Posted by Julia Leef
Visiting scholars of international renown will discuss the European Union's political, security and economic concerns and their connection to the world in light of such events as the death of longtime dictator of Libya, Muammar Gadhafi, and resistance against government austerity measures in Greece, at a free, public workshop, from Oct. 27 to 28 at the College.
The scholars leading the discussions are Kathleen McNamara, associate professor of government and foreign service at Georgetown University, Karsten Geier, a veteran of the German Foreign Ministry and the European Union delegation and Richard Gowan of New York University and the European Council on Foreign Relations.
The Departments of Management and Business, Foreign Languages and Literatures and Government, as well as the International Affairs Program, the Jean Monnet Chair and the European Commission will sponsor the workshop, titled, "The Workshop on the State of the European Union: 2011."
One of the sponsors, the Jean Monnet Chair in European Integration Studies, funded by the European Commission, honors the memory of Jean Monnet, founder and first president of the High Authority of the European Coal and Steel Community.
All conference scholars will participate in the opening panel, "The State of the EU: Political and Economic Perspectives," from 8 p.m. to 9:30 p.m. on Oct. 27 in Gannett Auditorium.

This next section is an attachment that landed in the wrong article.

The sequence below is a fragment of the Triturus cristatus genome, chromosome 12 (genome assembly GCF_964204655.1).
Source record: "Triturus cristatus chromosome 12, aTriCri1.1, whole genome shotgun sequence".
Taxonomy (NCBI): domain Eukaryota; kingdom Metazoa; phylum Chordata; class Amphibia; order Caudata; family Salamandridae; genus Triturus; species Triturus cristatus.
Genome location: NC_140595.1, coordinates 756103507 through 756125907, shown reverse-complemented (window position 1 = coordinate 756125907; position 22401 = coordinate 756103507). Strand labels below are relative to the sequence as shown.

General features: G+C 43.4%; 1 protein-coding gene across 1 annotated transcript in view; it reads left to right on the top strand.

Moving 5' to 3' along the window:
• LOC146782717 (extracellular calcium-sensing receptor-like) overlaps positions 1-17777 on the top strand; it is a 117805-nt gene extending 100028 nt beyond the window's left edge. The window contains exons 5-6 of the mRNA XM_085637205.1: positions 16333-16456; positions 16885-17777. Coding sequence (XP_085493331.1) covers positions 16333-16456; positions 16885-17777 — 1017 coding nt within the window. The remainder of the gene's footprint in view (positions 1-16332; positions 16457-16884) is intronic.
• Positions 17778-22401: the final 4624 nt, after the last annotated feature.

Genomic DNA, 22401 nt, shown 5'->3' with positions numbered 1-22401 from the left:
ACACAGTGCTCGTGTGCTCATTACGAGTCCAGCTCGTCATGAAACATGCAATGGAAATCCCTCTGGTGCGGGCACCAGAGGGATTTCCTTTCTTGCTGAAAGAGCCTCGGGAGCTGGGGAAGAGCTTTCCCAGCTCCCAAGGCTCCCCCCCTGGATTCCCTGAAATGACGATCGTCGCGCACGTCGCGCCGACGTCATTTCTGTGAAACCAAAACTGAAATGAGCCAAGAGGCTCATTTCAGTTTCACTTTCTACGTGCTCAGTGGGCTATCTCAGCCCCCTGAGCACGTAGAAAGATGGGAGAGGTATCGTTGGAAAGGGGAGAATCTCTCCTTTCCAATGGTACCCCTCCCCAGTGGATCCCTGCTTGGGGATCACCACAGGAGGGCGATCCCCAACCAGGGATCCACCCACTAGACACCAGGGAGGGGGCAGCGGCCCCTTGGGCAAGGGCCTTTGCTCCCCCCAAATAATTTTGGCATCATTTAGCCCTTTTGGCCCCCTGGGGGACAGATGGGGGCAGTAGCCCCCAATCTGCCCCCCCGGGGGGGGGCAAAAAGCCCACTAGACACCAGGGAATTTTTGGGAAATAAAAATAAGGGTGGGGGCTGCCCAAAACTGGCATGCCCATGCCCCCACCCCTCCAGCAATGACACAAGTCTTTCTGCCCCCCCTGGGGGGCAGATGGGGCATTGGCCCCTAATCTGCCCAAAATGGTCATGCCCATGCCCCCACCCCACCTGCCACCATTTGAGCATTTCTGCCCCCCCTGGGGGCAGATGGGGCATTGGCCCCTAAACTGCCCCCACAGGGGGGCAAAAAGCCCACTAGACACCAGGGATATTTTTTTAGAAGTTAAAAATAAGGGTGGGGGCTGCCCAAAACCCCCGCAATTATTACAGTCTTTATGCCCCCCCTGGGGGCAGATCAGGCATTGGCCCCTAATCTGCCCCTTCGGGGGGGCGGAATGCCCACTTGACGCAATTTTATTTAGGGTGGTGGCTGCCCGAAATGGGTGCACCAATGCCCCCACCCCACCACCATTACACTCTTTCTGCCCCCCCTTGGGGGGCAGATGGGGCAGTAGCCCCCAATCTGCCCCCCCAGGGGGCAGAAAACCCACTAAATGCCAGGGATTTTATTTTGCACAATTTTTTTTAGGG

Further discussions will take place concerning the Eurozone debt crisis, the European Union and the U.N. and the European Union in global security before and after the Arab Spring the following day from 9 a.m. to 4:30 p.m. in the Payne Room of the Tang Museum. The workshop will close with a roundtable discussion with the guest speakers and student participants, beginning at 3:15 p.m.
"Whatever happens there [in the EU] affects all of us. American banks are heavily exposed to European debt and the economics are so intertwined. From an American perspective, the more we know, the better," said Roy H. Ginsberg, professor of government and one of the moderators of Thursday's panel discussion.
Ginsberg cites the economic situation in Greece as one of the more pressing issues underscoring the importance of the European Union.
"The EU consists of many of the world's richest countries - it is a major player," Ginsberg said. "The Europeans' influence on global security and international diplomacy can be crucial, especially to nations entering the Arab fall after the dramatic developments during the Arab spring."
For more information, contact Dom Green '12, a student coordinator of the workshop, at firstname.lastname@example.org.